BEN AINSLIE admits he cannot wait to get going with another bid to win the America’s Cup after the ‘pain’ of missing out in Bermuda earlier this year.
Ainslie’s Land Rover BAR team was formed in 2012 and had their first cup campaign this year, going out to eventual winners Emirates Team New Zealand in the challenger semi-finals.
For four-time Olympic champion Ainslie it was an unsatisfactory end to a first bid to win sailing’s oldest prize with a British team, four years after glory with Oracle Team USA.
Ainslie’s ambitions remain the same and he expects to fare better when Auckland hosts the next showpiece in 2021.
The Briton is busy preparing for another assault on the famous ‘auld mug’ but admits he has a lot of work ahead of him.
‘It’s still a bitter disappointment, despite how well it went in many ways, because we didn’t win in Bermuda and that is painful,’ the 40-year-old told Metro.
‘But if anything it’s heightened my determination to go and put that right next time. We set high standards for ourselves and everyone is doing this for just one reason, and that is to win the America’s Cup.’
Speed — or the lack of it — proved a constant thorn in Land Rover BAR’s side during the regatta in the North Atlantic and Ainslie knows where his work lies in the weeks and months ahead.
As well as Martin Whitmarsh, the former McLaren Formula One supremo, whose role has changed to head of the newly formed BAR Technologies division, Ainslie has added four-time cup winner Grant Simmer to his team as CEO.
‘I didn’t come back from Bermuda feeling much went our way in the luck stakes,’ said the skipper.
‘As a new team it is incredibly hard but compared to where we were at this point in the last campaign, we are so much more advanced. This time in the last cycle we had absolutely nothing but we’ve retained key people and have a great infrastructure now.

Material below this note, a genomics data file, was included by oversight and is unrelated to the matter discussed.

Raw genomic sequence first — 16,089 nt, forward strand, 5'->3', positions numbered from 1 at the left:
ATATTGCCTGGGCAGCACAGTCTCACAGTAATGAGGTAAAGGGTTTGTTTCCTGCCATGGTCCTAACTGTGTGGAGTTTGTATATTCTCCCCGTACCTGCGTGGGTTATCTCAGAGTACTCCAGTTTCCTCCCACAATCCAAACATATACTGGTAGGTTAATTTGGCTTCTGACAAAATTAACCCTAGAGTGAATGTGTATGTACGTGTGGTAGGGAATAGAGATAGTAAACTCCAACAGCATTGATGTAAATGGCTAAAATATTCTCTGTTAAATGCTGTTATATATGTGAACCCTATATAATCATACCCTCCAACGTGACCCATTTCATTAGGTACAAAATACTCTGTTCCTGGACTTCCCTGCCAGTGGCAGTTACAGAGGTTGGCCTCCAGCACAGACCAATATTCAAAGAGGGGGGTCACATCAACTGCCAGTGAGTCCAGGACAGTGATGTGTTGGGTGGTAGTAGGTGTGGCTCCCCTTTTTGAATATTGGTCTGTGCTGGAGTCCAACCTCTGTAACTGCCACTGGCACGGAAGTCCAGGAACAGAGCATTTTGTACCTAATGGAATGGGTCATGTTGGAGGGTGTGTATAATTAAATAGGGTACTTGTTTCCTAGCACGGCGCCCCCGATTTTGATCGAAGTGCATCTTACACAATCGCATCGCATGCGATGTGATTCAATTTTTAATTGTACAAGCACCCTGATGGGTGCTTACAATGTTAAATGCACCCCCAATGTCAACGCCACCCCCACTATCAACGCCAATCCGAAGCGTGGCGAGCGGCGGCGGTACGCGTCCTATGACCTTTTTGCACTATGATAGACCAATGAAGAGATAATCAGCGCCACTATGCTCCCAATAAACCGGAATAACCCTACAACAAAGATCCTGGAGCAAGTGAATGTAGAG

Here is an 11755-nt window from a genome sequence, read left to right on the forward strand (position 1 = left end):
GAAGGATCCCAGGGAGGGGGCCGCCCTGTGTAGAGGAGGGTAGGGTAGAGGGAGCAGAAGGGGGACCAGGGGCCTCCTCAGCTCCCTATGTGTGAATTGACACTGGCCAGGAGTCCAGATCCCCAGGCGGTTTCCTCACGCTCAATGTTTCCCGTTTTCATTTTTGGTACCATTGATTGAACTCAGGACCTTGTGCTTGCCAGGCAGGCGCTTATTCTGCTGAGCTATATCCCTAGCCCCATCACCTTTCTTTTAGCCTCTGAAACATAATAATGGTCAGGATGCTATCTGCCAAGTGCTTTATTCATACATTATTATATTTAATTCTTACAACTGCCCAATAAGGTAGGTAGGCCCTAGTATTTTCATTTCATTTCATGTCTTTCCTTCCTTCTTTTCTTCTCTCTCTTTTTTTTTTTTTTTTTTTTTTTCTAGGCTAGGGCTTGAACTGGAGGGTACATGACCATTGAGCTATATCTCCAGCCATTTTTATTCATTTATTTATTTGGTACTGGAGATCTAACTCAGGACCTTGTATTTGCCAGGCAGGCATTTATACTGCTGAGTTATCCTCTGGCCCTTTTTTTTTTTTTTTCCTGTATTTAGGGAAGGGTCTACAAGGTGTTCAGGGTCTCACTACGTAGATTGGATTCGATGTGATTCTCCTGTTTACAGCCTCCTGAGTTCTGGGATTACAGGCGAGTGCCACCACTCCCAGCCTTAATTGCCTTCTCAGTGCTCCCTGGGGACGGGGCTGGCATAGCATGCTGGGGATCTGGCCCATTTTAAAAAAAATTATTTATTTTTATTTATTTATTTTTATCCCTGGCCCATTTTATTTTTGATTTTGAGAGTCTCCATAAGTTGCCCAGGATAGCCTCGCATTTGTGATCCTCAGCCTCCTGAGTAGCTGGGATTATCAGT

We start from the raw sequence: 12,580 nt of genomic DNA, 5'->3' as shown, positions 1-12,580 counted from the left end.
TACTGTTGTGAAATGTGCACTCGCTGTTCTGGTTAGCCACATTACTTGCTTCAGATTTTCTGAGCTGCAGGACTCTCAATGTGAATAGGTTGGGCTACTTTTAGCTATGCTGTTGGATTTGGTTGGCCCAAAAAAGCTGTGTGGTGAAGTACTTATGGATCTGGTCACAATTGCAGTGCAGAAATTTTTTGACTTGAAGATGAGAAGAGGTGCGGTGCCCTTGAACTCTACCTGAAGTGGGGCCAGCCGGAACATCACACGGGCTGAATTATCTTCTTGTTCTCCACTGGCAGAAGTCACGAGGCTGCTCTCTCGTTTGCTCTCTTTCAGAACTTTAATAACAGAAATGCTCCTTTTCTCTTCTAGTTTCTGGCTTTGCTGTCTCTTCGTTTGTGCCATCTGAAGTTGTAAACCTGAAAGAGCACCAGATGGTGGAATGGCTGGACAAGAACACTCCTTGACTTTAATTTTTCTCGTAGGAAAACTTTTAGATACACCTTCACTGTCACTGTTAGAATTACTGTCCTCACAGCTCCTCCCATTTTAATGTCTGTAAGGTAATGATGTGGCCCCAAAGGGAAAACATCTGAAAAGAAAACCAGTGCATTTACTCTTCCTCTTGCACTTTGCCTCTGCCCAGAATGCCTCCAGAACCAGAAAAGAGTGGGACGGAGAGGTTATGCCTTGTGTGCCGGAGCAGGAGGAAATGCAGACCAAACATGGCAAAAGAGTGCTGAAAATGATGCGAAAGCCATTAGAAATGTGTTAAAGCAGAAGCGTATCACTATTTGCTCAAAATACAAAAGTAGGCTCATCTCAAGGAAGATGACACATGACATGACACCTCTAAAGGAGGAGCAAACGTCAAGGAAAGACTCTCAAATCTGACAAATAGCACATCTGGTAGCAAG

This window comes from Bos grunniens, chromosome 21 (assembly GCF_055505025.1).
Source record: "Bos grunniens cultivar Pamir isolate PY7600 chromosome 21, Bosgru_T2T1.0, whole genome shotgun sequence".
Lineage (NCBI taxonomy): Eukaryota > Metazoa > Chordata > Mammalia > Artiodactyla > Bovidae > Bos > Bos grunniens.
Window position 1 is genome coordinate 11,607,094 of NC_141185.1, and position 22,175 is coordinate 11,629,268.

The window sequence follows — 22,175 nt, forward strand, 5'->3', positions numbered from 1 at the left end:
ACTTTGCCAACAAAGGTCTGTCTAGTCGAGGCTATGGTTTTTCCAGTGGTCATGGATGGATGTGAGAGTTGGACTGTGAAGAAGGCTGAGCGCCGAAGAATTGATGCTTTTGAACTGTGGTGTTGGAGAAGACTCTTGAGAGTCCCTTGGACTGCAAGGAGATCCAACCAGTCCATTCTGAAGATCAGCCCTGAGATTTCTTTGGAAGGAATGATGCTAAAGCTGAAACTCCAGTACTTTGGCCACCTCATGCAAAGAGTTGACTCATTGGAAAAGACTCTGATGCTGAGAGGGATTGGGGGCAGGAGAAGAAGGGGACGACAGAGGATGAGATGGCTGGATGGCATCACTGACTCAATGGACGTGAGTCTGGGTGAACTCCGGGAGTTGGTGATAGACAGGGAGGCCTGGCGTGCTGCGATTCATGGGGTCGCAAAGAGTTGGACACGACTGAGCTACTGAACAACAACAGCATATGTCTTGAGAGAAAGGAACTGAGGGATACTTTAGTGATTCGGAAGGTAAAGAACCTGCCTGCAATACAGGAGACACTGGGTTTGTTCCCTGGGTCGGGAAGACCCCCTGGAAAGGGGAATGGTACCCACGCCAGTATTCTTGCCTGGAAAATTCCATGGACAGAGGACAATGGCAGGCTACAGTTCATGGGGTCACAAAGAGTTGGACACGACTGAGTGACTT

‘Now we have to learn from some of the mistakes we made.’
As holders, New Zealand get to set the rules and they have opted to return the America’s Cup boats from multihulls to monohulls. There will also be new restrictions on the nationality of the crews.
This year’s action caught the attention of millions of viewers worldwide with its high-octane and spectacular AC45 foiling catamarans which ‘flew’ above the water, but Ainslie is confident the changes will not spoil the spectacle.
‘It’ll [still] be exciting,’ he added. ‘Many people see it as a step back but the AC75 [the 2021 boat] will be like nothing we’ve seen before.
‘My understanding is the monohulls will be “flying” like the multihulls were. The weather conditions in the Southern Ocean are very changeable and that will make for an exciting event.’
■ 75 — Feet, the size of the new AC75 boats for 2021 — compared to 50ft catamarans in 2017
■ 75 — Per cent of this year’s cup team that Ainslie expects to rejoin Land Rover BAR in the new year ahead of the next campaign
■ November 30 — Date the new boats will be publically unveiled